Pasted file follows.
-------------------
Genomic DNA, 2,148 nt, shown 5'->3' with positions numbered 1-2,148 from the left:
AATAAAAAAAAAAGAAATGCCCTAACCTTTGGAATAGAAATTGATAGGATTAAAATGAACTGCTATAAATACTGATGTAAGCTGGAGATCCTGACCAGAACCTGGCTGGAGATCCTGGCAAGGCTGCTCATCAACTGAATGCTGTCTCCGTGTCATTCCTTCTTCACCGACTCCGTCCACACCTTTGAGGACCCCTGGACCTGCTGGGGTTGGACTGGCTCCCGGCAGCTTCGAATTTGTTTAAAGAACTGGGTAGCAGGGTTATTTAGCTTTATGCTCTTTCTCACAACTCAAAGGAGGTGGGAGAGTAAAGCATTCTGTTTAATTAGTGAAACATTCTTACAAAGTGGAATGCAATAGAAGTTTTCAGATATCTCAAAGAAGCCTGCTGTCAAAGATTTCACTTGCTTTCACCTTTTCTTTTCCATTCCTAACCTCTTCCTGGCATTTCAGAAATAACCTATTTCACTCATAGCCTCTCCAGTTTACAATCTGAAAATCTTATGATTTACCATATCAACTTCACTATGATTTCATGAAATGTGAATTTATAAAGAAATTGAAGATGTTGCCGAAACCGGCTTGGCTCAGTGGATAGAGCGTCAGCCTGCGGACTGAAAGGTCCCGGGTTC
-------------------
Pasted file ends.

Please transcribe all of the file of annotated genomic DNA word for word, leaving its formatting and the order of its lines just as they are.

Genomic DNA, 2,148 nt, shown 5'->3' with positions numbered 1-2,148 from the left:
AATAAAAAAAAAAGAAATGCCCTAACCTTTGGAATAGAAATTGATAGGATTAAAATGAACTGCTATAAATACTGATGTAAGCTGGAGATCCTGACCAGAACCTGGCTGGAGATCCTGGCAAGGCTGCTCATCAACTGAATGCTGTCTCCGTGTCATTCCTTCTTCACCGACTCCGTCCACACCTTTGAGGACCCCTGGACCTGCTGGGGTTGGACTGGCTCCCGGCAGCTTCGAATTTGTTTAAAGAACTGGGTAGCAGGGTTATTTAGCTTTATGCTCTTTCTCACAACTCAAAGGAGGTGGGAGAGTAAAGCATTCTGTTTAATTAGTGAAACATTCTTACAAAGTGGAATGCAATAGAAGTTTTCAGATATCTCAAAGAAGCCTGCTGTCAAAGATTTCACTTGCTTTCACCTTTTCTTTTCCATTCCTAACCTCTTCCTGGCATTTCAGAAATAACCTATTTCACTCATAGCCTCTCCAGTTTACAATCTGAAAATCTTATGATTTACCATATCAACTTCACTATGATTTCATGAAATGTGAATTTATAAAGAAATTGAAGATGTTGCCGAAACCGGCTTGGCTCAGTGGATAGAGCGTCAGCCTGCGGACTGAAAGGTCCCGGGTTC